If there is no external economy where this overproduction could be realized, there must come to play the phenomenon of additional resources as transfers and loans. That way the buying power of citizens gets a boost temporarily but it is really only temporary fix which does not enable long term profit creation. Option, where missing buying power is replaced by loans looks like this:

In the first step the consumers will borrow 10$ and so will manage to make planned sales  20$.

In the second step the company will again produce 20 breads but buying power is no longer supplemented by loan. Indeed, it is the contrary. After its repayment at the amount of 10$ + interest (say 10% = 1$) the buying power will decrease to negative numbers. Employees are not only unable to buy any product ( all their wages are used to repay the loans) but they are at the minus caused by their inability to repay interest. Payed salaries, which are at full used to repay the loans represent a net loss for the enterpreneur, which he is at this stage not aware of. His planned sales will not be realized at all. Sales from previous year financed through loan will come back as boomerang in the form of totally decimated buying power.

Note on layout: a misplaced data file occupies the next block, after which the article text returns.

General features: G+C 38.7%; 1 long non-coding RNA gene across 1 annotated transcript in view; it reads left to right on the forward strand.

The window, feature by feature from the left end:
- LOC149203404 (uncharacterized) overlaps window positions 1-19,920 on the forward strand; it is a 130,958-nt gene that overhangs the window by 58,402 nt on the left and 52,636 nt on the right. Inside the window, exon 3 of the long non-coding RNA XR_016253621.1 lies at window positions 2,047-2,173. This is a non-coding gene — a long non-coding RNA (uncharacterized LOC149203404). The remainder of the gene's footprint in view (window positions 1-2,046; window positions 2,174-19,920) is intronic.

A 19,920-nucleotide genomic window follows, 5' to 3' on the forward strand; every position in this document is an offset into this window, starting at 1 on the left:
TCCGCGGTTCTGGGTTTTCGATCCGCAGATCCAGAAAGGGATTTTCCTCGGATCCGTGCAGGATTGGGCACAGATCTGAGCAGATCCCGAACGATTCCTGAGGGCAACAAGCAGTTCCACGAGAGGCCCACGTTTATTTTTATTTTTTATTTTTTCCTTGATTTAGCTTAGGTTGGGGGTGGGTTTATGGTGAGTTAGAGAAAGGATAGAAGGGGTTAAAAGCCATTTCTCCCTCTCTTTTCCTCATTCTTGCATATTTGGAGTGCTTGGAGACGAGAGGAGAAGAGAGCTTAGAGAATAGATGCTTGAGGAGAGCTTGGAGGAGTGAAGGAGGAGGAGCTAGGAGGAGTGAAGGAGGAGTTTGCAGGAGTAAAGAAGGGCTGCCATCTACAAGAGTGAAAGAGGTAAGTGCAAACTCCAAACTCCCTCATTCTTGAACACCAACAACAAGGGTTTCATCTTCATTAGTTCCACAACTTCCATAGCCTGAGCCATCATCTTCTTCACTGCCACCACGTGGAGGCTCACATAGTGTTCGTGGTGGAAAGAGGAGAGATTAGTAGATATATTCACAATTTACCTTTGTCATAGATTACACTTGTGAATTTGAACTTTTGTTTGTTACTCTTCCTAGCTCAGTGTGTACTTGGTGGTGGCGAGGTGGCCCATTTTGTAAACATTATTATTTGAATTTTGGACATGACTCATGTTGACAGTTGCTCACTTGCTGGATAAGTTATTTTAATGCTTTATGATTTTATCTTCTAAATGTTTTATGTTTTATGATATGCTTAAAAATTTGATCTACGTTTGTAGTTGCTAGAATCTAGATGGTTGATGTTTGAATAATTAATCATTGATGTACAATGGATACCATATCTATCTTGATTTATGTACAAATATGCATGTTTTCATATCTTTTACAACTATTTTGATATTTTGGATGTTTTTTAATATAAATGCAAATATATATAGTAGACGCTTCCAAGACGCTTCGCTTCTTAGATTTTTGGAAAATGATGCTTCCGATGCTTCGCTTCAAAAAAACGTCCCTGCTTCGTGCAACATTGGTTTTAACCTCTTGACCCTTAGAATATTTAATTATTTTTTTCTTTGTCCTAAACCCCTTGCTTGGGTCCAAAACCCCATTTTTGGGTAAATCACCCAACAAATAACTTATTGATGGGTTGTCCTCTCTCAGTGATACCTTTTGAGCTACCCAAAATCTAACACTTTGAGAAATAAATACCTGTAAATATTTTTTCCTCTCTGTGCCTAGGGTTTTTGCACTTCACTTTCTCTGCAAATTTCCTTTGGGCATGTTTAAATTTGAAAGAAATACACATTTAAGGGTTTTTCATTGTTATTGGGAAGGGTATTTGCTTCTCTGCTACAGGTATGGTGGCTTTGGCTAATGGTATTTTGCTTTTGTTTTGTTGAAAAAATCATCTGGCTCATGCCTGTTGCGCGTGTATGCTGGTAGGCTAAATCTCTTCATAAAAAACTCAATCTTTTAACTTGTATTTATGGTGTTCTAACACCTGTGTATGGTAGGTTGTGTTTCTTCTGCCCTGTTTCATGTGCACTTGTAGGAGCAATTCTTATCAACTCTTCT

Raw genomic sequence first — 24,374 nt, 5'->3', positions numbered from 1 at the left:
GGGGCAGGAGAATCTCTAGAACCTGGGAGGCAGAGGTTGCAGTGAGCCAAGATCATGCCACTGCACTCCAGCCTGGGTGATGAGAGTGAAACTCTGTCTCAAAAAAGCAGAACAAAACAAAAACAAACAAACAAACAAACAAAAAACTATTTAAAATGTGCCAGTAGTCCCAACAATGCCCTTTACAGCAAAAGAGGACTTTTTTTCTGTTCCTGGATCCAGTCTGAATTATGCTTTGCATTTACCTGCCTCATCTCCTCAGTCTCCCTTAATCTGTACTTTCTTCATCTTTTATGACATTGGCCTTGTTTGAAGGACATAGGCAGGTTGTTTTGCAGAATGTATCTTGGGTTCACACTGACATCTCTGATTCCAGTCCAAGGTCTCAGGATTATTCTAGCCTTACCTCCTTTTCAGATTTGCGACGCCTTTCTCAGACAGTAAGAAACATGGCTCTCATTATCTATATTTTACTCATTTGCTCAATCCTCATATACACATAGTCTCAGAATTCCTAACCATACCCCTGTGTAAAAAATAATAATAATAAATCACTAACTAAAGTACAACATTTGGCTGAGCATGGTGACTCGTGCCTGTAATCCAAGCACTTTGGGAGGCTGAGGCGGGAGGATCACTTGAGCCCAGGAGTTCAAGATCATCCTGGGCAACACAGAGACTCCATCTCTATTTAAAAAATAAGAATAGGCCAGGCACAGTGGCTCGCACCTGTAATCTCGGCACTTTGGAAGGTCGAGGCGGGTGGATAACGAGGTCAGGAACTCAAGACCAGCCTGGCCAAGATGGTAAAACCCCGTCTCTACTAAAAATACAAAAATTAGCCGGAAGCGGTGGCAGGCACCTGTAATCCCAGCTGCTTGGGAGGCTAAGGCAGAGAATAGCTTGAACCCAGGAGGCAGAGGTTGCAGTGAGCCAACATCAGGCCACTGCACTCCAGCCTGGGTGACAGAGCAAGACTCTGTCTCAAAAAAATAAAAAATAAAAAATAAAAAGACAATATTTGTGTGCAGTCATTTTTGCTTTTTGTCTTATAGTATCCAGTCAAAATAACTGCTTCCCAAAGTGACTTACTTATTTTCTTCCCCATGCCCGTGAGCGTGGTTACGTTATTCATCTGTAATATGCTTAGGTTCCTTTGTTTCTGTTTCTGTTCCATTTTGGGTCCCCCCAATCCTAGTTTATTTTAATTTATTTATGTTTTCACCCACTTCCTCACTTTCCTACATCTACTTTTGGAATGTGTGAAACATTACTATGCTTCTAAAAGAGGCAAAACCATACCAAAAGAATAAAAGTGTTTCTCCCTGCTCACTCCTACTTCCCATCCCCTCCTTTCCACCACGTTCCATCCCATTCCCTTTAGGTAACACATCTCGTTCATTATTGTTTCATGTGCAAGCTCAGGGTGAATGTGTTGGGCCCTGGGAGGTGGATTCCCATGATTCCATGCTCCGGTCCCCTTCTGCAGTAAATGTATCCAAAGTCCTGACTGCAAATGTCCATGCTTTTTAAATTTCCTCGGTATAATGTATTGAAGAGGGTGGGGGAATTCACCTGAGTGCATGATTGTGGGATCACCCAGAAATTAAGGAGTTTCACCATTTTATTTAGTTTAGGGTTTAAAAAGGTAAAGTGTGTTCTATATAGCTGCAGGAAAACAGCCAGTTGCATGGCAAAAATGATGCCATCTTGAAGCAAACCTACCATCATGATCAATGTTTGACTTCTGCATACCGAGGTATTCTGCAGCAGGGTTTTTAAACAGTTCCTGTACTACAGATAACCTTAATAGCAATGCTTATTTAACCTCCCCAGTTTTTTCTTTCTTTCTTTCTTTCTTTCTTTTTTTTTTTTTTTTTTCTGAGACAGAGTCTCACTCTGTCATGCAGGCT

Therefore the final bilance looks like this:

In total the enterpreneur gained nothing as with this strategy the profit achieved in the first year is fully offset with the loss, coming from paid wages in second year which are not transformed to buying power as these are in full used to repay the loans. As paid wages were at the level of 10$, the interest will not be repaid at all, there are no financial resources in the system for that. Bank will suffer a loss, which will manifest itself as write off of profits deposited by enterpreneur in the previous year.